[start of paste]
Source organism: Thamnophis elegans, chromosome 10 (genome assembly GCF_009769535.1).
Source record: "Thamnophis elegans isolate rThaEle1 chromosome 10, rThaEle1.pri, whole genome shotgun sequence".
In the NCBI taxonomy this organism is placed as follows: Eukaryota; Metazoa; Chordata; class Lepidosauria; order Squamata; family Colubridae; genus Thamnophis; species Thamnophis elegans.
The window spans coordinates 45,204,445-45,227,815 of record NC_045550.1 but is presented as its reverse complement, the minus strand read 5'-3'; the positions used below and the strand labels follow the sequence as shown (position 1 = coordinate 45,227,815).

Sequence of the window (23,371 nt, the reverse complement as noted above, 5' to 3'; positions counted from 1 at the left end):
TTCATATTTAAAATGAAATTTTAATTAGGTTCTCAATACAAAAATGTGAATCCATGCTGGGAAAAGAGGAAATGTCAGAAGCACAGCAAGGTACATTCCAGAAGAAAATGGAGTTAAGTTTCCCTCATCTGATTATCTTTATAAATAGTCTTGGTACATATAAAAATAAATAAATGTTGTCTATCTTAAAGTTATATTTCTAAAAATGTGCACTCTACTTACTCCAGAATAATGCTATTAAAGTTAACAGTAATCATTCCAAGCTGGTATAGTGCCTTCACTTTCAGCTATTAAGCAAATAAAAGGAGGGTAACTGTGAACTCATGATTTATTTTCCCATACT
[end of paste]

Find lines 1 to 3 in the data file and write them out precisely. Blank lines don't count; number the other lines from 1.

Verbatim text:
Source organism: Thamnophis elegans, chromosome 10 (genome assembly GCF_009769535.1).
Source record: "Thamnophis elegans isolate rThaEle1 chromosome 10, rThaEle1.pri, whole genome shotgun sequence".
In the NCBI taxonomy this organism is placed as follows: Eukaryota; Metazoa; Chordata; class Lepidosauria; order Squamata; family Colubridae; genus Thamnophis; species Thamnophis elegans.